Role Playing Games

What's Role-Playing?


If you could be anything, what would you be?

(Insert your answer)

Okay, so you're a… what was it you said before? Yeah, one of those. You're going into a convenience store and see little girl looking into a sewer drain at the corner, kinda like she lost something.

What do you do?

(Insert your answer)

Fair enough.

Now, understanding this is a one-way conversation, I really have no idea what you just chose. See, you might have decided to continue inside the store. You might have gone over to ask the little girl what she was doing. You may have shouted at the girl to stop playing near the road. You could have done pretty much anything, but the one thing you would have been doing for certain is role-playing.

Role-playing is getting into the head of someone, even yourself, and playing out in your imagination a scenario that isn't really happening.

What's a Game?


Take a coin. Flip it. If it's heads you win. If it's tails you lose.

Okay, that wasn't a very fun game, but its been around for a long time.

Why is it that we flip coins?

That's right, we use it to make a fair, unprejudiced decision.

So, What are Role-Playing Games?


Well, there's this great place at the intersection of role-playing and games.

It takes the element of theatric imagination found in role-playing and gives it a fair, mechanical way of determining if you succeed at what you attempt.

Using our two examples above, let's say you ask the girl what she's doing.

"I dropped my bear." She looks very sad.

So, for our example, you decide to help the girl. You look down into the sewer drain and see a teddy bear on a little ledge about 3-feet down.

Now you may have started off this exerement saying "I'd be a telekinetic."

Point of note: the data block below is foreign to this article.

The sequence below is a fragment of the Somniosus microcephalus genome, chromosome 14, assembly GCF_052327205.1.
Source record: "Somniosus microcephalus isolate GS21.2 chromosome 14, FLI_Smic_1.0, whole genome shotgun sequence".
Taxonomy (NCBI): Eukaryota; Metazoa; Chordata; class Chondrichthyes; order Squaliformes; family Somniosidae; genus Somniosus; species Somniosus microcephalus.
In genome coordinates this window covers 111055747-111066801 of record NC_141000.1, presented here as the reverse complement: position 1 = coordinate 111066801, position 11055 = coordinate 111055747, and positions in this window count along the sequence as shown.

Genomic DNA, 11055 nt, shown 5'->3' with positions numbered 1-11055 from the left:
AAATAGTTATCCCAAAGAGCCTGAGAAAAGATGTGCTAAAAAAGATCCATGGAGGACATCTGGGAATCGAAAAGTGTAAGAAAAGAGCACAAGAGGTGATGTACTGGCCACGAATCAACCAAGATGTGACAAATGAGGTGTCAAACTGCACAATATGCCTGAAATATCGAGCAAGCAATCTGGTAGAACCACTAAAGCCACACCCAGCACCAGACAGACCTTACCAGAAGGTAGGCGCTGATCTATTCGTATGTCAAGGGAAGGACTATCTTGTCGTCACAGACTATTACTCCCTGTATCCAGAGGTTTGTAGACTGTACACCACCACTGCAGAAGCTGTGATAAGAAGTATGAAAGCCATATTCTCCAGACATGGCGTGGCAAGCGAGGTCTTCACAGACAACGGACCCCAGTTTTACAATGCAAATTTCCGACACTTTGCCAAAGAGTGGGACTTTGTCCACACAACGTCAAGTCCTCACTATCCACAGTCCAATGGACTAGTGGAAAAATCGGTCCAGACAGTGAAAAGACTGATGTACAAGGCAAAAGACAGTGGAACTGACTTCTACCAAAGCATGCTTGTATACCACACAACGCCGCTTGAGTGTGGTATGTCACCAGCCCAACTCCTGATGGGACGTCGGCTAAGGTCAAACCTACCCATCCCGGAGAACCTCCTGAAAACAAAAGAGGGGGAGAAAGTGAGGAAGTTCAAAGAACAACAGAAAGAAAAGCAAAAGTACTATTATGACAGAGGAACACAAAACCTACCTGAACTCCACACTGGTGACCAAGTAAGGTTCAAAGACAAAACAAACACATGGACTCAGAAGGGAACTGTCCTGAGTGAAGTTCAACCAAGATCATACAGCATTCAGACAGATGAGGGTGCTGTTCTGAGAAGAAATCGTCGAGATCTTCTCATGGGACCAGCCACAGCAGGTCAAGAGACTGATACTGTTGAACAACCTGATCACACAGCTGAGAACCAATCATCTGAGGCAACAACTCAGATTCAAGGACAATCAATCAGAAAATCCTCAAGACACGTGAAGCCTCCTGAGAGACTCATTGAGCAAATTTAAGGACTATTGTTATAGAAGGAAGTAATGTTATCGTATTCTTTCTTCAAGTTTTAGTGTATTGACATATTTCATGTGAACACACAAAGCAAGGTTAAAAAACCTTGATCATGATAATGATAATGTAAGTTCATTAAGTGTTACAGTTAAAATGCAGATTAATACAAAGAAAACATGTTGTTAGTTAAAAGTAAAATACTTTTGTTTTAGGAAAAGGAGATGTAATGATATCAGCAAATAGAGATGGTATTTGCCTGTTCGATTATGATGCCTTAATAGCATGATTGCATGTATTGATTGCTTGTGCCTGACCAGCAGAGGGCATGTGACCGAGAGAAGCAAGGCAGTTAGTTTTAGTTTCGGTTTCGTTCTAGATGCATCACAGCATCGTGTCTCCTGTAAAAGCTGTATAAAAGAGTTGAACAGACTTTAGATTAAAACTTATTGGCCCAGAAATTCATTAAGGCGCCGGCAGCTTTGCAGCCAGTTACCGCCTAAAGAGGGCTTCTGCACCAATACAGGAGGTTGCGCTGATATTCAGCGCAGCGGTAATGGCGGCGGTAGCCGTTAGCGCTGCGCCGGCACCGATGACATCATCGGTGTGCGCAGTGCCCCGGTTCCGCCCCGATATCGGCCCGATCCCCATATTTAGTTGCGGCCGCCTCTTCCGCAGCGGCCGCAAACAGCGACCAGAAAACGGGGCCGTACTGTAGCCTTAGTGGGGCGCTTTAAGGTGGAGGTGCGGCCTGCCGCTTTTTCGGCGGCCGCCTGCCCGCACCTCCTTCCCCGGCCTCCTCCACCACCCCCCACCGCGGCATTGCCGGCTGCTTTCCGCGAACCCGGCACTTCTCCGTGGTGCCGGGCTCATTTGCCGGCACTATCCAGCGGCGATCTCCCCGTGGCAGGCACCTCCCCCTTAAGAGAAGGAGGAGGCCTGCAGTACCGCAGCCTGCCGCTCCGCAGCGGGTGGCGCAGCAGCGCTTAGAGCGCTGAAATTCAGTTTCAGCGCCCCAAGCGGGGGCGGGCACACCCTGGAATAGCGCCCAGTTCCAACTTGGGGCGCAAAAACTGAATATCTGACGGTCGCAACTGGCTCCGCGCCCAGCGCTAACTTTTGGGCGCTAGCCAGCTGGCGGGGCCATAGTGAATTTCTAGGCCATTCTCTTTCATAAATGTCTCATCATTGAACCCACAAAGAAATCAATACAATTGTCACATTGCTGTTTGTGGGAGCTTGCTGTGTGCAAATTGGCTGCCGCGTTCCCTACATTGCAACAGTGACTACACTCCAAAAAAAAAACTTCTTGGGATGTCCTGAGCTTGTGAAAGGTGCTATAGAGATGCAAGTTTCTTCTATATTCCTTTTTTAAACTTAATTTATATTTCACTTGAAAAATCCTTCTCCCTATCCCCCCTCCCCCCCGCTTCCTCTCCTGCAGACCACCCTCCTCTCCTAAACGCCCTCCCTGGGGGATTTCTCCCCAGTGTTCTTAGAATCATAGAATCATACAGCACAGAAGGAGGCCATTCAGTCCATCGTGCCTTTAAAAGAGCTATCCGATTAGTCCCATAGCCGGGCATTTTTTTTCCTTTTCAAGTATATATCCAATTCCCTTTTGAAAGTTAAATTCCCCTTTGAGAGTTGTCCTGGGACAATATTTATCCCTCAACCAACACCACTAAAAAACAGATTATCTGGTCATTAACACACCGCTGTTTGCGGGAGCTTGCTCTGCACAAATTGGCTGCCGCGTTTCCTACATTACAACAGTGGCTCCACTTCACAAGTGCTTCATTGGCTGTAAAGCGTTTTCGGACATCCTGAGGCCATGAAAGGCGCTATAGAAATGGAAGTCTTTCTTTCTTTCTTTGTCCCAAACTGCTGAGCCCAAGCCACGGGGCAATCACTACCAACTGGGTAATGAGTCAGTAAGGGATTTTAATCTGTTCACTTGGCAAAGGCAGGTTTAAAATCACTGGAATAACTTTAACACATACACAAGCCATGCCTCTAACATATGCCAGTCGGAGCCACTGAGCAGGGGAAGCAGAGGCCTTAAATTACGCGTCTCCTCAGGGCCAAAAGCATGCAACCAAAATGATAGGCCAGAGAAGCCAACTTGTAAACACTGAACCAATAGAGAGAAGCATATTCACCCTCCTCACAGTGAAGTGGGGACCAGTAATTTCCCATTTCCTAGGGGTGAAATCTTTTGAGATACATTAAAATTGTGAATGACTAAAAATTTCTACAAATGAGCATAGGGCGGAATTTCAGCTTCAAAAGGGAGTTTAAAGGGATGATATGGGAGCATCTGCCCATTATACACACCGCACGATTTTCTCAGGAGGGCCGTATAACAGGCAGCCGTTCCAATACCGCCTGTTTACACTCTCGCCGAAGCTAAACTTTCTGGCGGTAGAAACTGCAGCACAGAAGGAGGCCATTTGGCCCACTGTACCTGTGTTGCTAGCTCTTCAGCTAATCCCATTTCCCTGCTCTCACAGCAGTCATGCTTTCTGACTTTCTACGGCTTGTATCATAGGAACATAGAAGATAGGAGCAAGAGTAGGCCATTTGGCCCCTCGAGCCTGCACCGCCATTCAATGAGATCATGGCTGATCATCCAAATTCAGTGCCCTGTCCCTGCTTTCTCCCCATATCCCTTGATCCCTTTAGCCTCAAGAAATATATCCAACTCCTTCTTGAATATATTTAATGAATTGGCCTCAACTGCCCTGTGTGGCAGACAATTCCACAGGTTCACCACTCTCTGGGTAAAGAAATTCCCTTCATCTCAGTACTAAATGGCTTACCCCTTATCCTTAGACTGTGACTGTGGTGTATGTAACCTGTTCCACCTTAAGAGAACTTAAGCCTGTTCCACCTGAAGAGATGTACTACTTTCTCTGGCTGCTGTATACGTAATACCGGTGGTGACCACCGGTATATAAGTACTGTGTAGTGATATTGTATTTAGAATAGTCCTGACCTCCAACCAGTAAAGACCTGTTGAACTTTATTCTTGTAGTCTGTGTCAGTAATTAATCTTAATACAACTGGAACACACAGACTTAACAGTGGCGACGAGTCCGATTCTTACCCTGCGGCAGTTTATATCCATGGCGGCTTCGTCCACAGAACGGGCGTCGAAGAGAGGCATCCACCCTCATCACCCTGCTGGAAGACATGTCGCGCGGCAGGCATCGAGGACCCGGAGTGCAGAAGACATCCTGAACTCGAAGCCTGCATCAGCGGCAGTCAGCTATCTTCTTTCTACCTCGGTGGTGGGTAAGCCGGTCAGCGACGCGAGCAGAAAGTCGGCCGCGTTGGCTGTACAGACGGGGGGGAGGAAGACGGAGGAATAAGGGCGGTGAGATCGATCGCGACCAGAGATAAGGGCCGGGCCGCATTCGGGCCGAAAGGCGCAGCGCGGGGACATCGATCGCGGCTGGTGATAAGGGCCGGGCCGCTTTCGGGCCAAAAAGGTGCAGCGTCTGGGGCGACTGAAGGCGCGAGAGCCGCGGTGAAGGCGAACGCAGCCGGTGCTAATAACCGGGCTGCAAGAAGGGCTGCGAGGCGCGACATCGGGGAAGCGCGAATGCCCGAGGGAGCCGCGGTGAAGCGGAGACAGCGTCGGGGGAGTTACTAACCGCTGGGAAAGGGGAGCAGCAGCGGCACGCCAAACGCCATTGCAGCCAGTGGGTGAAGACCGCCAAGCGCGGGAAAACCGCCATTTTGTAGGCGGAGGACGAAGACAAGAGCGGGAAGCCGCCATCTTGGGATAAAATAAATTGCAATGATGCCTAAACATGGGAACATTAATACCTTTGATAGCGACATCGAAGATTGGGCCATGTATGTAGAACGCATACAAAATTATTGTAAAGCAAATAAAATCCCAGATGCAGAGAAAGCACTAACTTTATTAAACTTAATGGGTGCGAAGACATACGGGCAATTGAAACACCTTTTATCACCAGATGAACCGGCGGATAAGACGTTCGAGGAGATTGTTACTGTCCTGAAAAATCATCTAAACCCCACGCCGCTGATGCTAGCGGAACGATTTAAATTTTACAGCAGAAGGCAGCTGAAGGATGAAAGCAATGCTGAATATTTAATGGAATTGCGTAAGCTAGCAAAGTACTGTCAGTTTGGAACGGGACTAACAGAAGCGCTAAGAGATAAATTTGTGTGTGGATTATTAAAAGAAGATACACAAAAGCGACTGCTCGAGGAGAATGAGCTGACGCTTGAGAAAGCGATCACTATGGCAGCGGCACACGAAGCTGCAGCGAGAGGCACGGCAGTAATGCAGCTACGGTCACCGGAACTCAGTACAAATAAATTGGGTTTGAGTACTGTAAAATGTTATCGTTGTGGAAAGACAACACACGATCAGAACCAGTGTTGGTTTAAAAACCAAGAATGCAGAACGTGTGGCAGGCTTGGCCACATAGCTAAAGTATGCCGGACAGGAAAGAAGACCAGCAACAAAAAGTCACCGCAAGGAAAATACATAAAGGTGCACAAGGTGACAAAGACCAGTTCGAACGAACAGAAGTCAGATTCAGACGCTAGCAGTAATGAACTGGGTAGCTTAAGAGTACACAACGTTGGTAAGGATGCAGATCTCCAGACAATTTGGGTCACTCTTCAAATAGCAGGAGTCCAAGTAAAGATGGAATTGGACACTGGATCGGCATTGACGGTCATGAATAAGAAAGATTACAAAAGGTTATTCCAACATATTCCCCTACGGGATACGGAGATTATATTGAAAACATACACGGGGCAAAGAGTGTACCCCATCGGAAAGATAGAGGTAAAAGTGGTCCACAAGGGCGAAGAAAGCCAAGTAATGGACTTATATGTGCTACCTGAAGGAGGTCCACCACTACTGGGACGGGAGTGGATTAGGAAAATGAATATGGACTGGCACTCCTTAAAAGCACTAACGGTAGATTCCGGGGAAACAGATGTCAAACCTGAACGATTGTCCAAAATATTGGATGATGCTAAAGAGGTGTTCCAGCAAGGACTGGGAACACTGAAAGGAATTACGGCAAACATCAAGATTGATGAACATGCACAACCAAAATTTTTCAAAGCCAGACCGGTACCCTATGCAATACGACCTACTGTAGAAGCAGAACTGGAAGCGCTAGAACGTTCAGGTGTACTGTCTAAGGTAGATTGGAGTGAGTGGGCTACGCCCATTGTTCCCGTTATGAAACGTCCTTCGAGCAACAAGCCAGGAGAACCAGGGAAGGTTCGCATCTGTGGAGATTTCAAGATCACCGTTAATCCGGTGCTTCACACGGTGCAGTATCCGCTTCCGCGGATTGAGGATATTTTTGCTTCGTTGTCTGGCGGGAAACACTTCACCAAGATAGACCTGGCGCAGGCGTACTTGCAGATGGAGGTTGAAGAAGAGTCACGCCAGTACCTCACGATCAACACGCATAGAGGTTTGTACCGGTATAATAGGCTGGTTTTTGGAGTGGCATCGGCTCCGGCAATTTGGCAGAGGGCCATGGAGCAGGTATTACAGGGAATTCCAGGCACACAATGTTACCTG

You might decide to use your psychic powers of mind-over-matter to levitate the toy up into the girls loving arms.

Flip the coin. Heads, you get the bear. Tails, the bear slips and falls deeper into the sewer.

You might also have begun the exercise saying, "I'd be a child psychologist."

If so, you might begin a conversation with the girl about why she feels like she needs the bear, and even attempt to rid the child of her burdensome attachment to the thing.

Flip the coin. Heads, you convince the girl she never really needed the symbol of her fears of paternal abandonment. Tails, she cries and kicks you.

Welcome to role-playing games.

Now, in most role-playing games, the character, story, and game mechanics are a little more sophisticated.

Your character generally has a few abilities like "strength", "jumping", or "guitar". These often have some sort of rating to tell you how good or bad you are at using these abilities.

The game session is generally built around a plot, like any other story, with a beginning, middle, and an end.

The game-mechanics often use dice or some other randomizer that gives you a range of success—so instead of using a coin where the options are "win" or "lose", you might roll a six-sided dice (like the dice in most board games). If you roll a 2 or 3 you don't succeed, if you roll a 4 or 5, you do. A roll of 1 might mean you fail gloriously, and a 6 could mean you don't just succeed, you do it with style.

Now, role-playing games are widely diverse. They can be dramas or comedies, action adventure or introspective head-theater. Most people associate them with swords and sorcery, but they can be set in a space opera, ancient China, a modern espionage setting, or a zany Saturday morning cartoon. The genre potential is pretty much unlimited.

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